With respect to the potential for groundwater degradation, all of the computations and field observations point to a fundamentally critical issue: Given that practically achievable leaching fractions in border check and furrow systems are 15 to 30%, nitrate leaching is at best in the range of 10% to 15% of the N applied. Based on the above-described NIR of 140 to 165% of N removal at harvest, at annual crop yields that typically remove 400 – 600 lbs N ac-1 yr-1, input requirements will be in the range of 560-990 lbs N ac-1 yr-1. Hence, nitrate-nitrogen leaching losses – under optimal irrigation and nutrient management – will be in the range of 55 to 150 lbs N ac-1 yr-1. Assuming recharge rates in irrigated systems of 1 – 2 acre-feet per acre per year (300 – 600 mm per year), the nitrate concentration in the leachate is in the range of 10 to 55 ppm (mg L-1) NO3-N, which is at or above the regulatory limit for drinking water quality (10 mg L-1) and at or significantly above the average measured leachate value for other California farming systems (15 mg L-1, Rible et al. 1979). The potential for denitrification in the unsaturated zone below the root zone (not considered in this report) and within the Central Valley aquifers therefore becomes a key factor in determining, whether such (optimal) leaching water quality conditions will still cause groundwater degradation or whether denitrification naturally attenuates nitrate levels to non-degrading levels.
5. Phosphorus and Potassium Requirements A. Should the application of phosphorus and potassium be limited?
B. If so, what should the limits be and under what circumstances?
Currently available literature data and the limited amount of recent research in the San Joaquin Valley on the nutrient cycle of P and K in dairies does not allow for a conclusive finding on the question of phosphorus and potassium status in field soils used for application of animal waste.
However, trends are certainly apparent that dairyman will need to monitor the increased application of both P and K to determine the impact on forage nutrient levels and animal performance.
6. Salt Excretion and Land Application of Salt A. How much salt is generated by a cow?
B. Are there differences in the amount of salt generated between dry and wet stock?
C. How much salts are removed by various solids separation methods?
D. What are “reasonable” salt loading rates in typical Central Valley cropping patterns?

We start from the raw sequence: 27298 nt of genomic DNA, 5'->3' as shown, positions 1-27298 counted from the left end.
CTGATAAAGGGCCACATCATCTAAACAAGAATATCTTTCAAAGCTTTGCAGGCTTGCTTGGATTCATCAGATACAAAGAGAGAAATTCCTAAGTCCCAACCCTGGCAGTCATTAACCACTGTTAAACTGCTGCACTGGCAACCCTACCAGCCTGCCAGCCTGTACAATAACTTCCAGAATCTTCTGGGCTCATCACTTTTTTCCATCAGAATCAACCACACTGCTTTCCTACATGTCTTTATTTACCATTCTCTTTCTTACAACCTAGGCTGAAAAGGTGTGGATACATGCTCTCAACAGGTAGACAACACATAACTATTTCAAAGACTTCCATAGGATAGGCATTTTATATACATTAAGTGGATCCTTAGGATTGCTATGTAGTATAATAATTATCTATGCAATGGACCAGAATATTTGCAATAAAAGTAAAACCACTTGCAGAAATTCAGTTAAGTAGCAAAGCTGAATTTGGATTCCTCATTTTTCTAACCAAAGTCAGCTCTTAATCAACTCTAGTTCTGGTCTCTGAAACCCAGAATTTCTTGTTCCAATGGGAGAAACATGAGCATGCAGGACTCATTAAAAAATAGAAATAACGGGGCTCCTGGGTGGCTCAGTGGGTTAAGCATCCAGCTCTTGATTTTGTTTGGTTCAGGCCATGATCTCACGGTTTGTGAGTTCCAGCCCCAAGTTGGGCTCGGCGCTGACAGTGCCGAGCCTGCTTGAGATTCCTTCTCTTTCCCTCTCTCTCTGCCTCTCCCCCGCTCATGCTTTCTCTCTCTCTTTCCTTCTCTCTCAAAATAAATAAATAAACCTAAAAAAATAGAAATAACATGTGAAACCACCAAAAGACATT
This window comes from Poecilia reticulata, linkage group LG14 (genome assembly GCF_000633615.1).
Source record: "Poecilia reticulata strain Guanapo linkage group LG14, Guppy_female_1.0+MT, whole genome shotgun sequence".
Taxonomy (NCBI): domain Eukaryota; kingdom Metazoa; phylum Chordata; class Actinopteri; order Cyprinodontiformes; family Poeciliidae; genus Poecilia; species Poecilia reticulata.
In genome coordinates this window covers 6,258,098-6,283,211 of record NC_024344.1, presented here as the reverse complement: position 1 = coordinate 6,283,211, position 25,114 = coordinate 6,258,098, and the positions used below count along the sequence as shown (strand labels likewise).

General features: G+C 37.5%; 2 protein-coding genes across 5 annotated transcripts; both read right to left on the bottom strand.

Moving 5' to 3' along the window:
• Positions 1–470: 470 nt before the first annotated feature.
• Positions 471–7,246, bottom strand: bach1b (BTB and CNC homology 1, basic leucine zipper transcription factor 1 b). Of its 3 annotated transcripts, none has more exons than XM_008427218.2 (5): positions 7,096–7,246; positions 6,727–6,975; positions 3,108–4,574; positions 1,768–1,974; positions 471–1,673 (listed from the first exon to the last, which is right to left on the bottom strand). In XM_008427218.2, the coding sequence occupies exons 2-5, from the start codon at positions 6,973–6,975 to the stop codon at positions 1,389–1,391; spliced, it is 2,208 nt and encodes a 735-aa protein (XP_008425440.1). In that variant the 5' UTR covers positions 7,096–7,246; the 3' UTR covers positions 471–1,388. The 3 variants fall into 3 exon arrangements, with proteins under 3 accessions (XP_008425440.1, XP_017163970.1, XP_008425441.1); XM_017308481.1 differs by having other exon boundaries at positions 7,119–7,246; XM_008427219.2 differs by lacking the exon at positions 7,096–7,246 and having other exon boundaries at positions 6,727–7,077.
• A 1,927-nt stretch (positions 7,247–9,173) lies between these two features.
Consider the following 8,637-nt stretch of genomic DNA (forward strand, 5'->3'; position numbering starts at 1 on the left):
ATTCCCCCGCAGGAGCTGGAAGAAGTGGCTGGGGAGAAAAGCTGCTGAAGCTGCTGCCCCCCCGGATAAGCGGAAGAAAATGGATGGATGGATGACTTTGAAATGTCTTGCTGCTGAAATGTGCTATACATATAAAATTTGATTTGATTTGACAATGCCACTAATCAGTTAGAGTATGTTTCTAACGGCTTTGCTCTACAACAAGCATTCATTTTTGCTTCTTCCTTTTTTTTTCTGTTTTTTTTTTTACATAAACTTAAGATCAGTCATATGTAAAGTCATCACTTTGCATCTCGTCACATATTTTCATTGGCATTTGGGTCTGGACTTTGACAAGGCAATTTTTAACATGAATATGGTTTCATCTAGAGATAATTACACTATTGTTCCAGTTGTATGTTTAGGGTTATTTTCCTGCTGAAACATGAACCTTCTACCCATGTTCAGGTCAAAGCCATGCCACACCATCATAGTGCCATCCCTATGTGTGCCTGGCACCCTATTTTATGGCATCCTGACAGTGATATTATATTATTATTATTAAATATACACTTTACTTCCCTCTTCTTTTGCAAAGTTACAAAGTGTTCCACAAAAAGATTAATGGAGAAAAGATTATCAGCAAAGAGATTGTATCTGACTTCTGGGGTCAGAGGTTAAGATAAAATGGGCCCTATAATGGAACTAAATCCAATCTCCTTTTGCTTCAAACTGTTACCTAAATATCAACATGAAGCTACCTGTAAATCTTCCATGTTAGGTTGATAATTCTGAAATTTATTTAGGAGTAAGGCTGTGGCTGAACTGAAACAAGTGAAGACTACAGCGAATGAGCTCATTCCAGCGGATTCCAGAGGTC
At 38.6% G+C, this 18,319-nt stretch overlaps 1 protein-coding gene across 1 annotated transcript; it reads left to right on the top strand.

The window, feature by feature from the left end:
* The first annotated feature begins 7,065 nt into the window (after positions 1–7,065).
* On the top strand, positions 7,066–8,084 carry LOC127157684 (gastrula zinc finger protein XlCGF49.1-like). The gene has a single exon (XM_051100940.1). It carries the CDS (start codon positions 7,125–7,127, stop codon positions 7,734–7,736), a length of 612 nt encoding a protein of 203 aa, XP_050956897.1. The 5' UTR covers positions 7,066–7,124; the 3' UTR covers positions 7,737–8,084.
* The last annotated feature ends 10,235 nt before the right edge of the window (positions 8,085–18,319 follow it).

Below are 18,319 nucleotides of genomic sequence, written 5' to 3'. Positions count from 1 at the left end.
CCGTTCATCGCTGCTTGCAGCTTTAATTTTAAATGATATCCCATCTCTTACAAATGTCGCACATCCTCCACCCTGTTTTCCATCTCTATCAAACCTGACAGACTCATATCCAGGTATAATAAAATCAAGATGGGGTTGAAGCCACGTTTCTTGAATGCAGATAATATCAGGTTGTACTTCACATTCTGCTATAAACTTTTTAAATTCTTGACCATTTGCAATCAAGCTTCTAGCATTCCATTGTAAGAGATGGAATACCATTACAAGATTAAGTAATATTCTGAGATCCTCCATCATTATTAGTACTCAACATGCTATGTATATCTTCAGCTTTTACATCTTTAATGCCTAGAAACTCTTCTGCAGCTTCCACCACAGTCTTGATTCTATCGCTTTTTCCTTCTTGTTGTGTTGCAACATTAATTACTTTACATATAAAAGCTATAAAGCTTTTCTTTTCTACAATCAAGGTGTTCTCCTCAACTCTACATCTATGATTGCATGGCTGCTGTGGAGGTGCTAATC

The excretion of salts can be expected to vary dramatically due to on-farm management decisions and practices. Regardless, daily consumption and excretion of salts will be dramatically lower for dry vs. lactating stock, although even this can be affected by management decisions.
From a dietary point of view, exact salt excretion data are currently unavailable except for Na+, K+, Cl-, and total N excretion. Excluding uncontrolled provision of salt to lactating dairy cows, a summary of six groups of cows on three commercial California dairies suggests that the average lactating dairy cow will excrete 1.29 lb (585 g) day-1 of Na+-K+-Cl- salts and the average dry cow will excrete 0.63 lb (287 g) day-1 (also Na+-K+-Cl- salts only). Assuming an annual division of 305 days lactating and 60 days dry, the average dairy cow will excrete 427 lb (194 kg) year-1 of Na+-K+-Cl- salts. That these values are less than values reported by the 1973 UC Committee of Consultants Water Quality Task Force reflects the fact that comparable data for other salts (Ca2+, Mg2+, HCO3-, SO42-) are not available.
Analysis of manure data, geochemical modeling, and observations of groundwater recharge quality in the San Joaquin Valley dairies suggests that the salinity contribution (defined as the mass of total dissolved solids) from manure, under proper nutrient management practices that seek to maximize the use of lagoon water as a source of fertilizer, is on the order of 1786 – 3572 lbs ac-1 yr-1 (2000 – 4000 kg ha-1 yr-1). For comparison, the salt loading from irrigation water alone, depending on the source of the irrigation water, is on the order of 357 lbs ac-1 yr-1 (400 kg ha-1 yr-1) for lower salinity water sources (e.g., Sierra Nevada watersheds) to nearly 4,000 kg ha-1 yr-1 for higher salinity water sources (e.g., State Water Project).
At the regional scale, dairies are only one of several sources of salinity to the Central Valley’s groundwater and surface water supply. Locally, they add significant additional salinity to bgroundwater. The long-term impacts from dairies as well as those from other salinity sources (municipal wastewater treatment plants, food-waste dischargers, etc.) are still not well understood. Increasing salinity in California’s waters is an issue that must be dealt with as part of an integrated long-range water resources management plan.